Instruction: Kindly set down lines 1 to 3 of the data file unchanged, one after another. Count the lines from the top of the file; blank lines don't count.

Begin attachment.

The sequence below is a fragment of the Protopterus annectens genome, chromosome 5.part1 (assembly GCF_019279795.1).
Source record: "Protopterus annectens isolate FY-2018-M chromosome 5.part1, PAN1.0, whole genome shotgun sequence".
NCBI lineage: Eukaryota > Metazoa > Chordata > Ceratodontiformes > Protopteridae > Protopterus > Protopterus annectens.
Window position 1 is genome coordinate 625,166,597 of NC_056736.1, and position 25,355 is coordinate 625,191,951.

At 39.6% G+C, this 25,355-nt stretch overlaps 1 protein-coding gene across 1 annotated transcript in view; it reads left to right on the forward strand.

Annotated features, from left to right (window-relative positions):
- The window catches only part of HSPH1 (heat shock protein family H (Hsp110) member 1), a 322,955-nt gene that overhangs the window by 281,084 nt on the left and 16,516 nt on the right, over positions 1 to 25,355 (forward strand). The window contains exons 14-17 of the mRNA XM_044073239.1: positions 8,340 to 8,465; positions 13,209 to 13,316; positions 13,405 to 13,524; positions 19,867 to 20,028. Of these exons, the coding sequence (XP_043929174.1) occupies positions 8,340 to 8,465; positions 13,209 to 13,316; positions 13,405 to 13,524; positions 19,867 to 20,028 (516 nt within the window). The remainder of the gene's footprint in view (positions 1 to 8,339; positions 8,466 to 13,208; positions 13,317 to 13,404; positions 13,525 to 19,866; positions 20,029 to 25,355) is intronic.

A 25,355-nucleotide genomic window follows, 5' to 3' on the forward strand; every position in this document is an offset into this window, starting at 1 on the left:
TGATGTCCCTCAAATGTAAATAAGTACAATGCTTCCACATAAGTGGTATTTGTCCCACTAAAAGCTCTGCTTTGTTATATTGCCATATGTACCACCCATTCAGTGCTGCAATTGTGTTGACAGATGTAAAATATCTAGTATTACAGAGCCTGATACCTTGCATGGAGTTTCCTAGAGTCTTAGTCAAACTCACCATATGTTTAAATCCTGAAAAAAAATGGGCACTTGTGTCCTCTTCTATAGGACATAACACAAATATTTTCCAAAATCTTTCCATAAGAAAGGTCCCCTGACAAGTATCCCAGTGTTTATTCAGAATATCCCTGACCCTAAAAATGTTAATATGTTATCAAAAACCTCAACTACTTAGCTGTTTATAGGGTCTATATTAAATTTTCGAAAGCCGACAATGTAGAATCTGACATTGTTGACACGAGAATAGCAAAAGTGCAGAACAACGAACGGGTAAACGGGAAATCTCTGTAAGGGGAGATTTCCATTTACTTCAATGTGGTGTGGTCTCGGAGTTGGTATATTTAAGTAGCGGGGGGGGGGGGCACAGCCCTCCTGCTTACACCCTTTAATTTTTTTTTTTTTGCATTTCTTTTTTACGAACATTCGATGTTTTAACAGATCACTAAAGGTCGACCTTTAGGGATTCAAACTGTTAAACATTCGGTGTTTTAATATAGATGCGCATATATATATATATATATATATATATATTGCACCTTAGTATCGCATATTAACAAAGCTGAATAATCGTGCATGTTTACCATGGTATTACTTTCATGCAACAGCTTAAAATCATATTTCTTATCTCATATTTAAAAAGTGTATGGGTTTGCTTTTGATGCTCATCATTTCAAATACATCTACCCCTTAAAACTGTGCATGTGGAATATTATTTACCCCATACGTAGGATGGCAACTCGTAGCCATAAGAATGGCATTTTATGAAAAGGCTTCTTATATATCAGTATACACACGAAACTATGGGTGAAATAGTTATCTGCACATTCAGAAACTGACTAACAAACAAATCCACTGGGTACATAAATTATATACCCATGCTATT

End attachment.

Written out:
The sequence below is a fragment of the Protopterus annectens genome, chromosome 5.part1 (assembly GCF_019279795.1).
Source record: "Protopterus annectens isolate FY-2018-M chromosome 5.part1, PAN1.0, whole genome shotgun sequence".
NCBI lineage: Eukaryota > Metazoa > Chordata > Ceratodontiformes > Protopteridae > Protopterus > Protopterus annectens.